Global wildlife trade higher than previously estimated
October 3, 2019 - At least one in five vertebrate species on Earth is bought and sold on the wildlife market, according to a new study, the trade for which is 40-60% higher than previously estimated.
The trade of wildlife for luxury foods and medicinal parts and as pets is now so substantial that it represents one of the most prominent drivers of vertebrate extinction risk globally.
Of the 31,745 terrestrial bird, mammal, amphibian and reptile species, 5,579 animals, or roughly 18%, are traded globally.
The authors of the study, published in the journal Science, have also predicted that continued trading will affect up to 3,196 additional species, totalling 8,775 species at risk of extinction from trade.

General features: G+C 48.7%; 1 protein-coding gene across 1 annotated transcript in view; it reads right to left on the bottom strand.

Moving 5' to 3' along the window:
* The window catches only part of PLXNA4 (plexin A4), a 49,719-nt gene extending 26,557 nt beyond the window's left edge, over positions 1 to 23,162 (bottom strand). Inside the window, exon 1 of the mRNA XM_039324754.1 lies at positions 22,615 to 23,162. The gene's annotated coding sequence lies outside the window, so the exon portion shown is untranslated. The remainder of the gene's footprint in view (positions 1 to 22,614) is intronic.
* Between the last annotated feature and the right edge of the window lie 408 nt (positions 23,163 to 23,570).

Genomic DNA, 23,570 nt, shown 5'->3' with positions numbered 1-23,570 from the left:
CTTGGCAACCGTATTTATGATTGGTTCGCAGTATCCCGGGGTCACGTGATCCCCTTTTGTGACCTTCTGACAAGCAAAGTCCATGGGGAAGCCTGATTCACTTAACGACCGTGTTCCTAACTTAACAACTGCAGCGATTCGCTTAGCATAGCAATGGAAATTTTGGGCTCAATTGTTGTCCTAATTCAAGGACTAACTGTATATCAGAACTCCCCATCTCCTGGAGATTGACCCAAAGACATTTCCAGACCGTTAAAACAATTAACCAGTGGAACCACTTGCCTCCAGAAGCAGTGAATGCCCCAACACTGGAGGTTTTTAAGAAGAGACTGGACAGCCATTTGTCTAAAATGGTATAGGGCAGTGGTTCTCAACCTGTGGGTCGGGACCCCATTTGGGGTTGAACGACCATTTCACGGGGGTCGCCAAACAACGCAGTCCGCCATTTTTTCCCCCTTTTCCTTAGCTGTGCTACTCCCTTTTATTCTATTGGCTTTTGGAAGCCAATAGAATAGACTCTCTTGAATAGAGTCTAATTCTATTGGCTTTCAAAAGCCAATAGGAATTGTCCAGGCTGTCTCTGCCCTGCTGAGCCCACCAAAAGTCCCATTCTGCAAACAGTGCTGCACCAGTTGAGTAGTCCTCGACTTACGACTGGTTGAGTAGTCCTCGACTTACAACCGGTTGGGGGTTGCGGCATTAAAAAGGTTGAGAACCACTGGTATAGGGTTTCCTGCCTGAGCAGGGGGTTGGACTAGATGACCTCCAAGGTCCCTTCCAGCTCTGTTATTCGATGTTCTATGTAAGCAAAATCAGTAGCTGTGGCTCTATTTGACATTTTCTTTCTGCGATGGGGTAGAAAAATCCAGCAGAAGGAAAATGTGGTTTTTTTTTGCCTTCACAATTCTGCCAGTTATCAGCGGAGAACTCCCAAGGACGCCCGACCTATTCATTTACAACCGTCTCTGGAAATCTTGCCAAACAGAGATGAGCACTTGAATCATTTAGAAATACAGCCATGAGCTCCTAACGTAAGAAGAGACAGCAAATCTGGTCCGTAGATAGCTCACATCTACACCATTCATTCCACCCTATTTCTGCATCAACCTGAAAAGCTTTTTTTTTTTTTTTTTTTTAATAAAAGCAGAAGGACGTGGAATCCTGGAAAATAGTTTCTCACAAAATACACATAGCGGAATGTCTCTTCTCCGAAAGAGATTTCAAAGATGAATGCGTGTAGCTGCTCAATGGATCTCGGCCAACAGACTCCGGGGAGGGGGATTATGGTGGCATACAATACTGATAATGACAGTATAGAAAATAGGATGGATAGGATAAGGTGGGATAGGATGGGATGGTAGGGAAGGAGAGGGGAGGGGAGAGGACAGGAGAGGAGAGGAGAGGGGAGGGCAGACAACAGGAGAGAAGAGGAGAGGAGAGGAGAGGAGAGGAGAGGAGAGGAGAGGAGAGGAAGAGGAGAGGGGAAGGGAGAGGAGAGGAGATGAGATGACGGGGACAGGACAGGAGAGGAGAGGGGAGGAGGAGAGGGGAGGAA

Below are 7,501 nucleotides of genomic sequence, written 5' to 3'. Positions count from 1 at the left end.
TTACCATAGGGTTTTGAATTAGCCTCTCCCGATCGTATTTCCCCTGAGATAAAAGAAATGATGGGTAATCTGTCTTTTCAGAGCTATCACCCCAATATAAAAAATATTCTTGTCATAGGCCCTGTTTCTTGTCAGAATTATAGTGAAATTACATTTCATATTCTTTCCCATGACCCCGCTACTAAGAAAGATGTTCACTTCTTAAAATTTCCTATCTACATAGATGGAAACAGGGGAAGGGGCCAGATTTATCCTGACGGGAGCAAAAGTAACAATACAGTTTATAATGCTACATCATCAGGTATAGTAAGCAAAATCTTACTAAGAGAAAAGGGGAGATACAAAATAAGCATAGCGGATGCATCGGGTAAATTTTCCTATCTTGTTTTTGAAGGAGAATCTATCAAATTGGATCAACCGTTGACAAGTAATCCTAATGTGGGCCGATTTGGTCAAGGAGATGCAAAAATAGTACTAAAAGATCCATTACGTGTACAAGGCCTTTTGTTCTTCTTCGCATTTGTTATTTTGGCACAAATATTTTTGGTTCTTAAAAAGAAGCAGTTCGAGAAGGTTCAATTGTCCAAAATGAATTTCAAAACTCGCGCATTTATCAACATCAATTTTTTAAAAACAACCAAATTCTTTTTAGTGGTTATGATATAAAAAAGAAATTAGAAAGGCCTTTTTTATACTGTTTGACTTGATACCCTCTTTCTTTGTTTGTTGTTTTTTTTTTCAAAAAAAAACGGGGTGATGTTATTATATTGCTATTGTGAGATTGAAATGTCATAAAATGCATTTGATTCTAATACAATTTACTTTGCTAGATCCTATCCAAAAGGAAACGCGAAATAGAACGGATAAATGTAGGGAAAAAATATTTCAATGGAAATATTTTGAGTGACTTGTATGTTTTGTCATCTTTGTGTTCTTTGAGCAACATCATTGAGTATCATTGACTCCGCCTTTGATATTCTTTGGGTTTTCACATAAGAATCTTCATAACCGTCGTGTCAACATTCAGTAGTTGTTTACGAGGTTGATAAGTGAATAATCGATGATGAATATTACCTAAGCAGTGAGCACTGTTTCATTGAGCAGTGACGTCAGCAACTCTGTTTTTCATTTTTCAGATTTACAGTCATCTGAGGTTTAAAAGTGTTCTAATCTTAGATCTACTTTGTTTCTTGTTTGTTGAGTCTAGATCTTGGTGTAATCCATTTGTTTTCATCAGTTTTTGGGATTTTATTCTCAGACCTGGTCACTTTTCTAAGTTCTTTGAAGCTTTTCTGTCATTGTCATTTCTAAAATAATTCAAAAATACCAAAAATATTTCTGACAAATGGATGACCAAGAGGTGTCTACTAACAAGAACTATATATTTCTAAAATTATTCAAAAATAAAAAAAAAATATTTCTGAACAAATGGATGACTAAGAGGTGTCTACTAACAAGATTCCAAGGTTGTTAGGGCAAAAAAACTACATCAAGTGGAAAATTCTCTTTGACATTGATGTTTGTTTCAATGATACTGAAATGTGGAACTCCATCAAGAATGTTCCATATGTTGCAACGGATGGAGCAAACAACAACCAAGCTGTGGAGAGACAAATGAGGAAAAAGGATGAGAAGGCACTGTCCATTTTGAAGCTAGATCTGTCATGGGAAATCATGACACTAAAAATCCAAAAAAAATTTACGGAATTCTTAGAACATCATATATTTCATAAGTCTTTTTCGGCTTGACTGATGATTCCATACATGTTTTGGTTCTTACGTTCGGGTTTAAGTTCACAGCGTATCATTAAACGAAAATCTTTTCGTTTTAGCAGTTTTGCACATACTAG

The study also shows that traded animals are in higher categories of a threat compared with the non-traded species, confirming wildlife trade as a driver of extinction.
Globally, between $8 billion and $21 billion is reaped annually from illegal trade, making it one of the world’s largest illegitimate businesses.
The authors stress the need for proactive strategies designed to combat global wildlife trade.
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